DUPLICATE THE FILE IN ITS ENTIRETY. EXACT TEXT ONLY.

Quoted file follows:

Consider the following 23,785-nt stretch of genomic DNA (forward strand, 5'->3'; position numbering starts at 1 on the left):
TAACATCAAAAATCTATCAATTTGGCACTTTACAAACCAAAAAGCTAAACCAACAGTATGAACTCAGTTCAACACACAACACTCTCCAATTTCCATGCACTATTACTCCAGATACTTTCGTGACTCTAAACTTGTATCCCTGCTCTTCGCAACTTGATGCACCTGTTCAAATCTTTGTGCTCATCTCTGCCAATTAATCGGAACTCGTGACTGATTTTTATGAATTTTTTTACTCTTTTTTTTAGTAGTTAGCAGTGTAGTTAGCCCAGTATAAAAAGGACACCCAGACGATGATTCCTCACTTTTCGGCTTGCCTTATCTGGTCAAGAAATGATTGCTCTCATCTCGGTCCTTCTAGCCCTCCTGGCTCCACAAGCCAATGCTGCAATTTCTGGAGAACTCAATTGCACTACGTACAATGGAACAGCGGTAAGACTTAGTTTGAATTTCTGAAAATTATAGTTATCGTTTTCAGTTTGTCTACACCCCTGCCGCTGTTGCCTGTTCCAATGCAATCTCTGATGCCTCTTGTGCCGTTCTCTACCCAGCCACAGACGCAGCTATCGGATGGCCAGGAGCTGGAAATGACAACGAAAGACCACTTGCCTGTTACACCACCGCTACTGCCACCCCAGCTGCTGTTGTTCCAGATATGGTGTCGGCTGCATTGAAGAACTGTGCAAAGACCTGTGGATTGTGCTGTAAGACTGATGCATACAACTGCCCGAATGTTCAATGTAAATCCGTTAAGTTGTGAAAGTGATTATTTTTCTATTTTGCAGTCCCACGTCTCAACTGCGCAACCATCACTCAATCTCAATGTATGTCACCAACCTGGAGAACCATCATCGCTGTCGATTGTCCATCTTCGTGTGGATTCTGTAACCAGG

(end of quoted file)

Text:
Consider the following 23,785-nt stretch of genomic DNA (forward strand, 5'->3'; position numbering starts at 1 on the left):
TAACATCAAAAATCTATCAATTTGGCACTTTACAAACCAAAAAGCTAAACCAACAGTATGAACTCAGTTCAACACACAACACTCTCCAATTTCCATGCACTATTACTCCAGATACTTTCGTGACTCTAAACTTGTATCCCTGCTCTTCGCAACTTGATGCACCTGTTCAAATCTTTGTGCTCATCTCTGCCAATTAATCGGAACTCGTGACTGATTTTTATGAATTTTTTTACTCTTTTTTTTAGTAGTTAGCAGTGTAGTTAGCCCAGTATAAAAAGGACACCCAGACGATGATTCCTCACTTTTCGGCTTGCCTTATCTGGTCAAGAAATGATTGCTCTCATCTCGGTCCTTCTAGCCCTCCTGGCTCCACAAGCCAATGCTGCAATTTCTGGAGAACTCAATTGCACTACGTACAATGGAACAGCGGTAAGACTTAGTTTGAATTTCTGAAAATTATAGTTATCGTTTTCAGTTTGTCTACACCCCTGCCGCTGTTGCCTGTTCCAATGCAATCTCTGATGCCTCTTGTGCCGTTCTCTACCCAGCCACAGACGCAGCTATCGGATGGCCAGGAGCTGGAAATGACAACGAAAGACCACTTGCCTGTTACACCACCGCTACTGCCACCCCAGCTGCTGTTGTTCCAGATATGGTGTCGGCTGCATTGAAGAACTGTGCAAAGACCTGTGGATTGTGCTGTAAGACTGATGCATACAACTGCCCGAATGTTCAATGTAAATCCGTTAAGTTGTGAAAGTGATTATTTTTCTATTTTGCAGTCCCACGTCTCAACTGCGCAACCATCACTCAATCTCAATGTATGTCACCAACCTGGAGAACCATCATCGCTGTCGATTGTCCATCTTCGTGTGGATTCTGTAACCAGG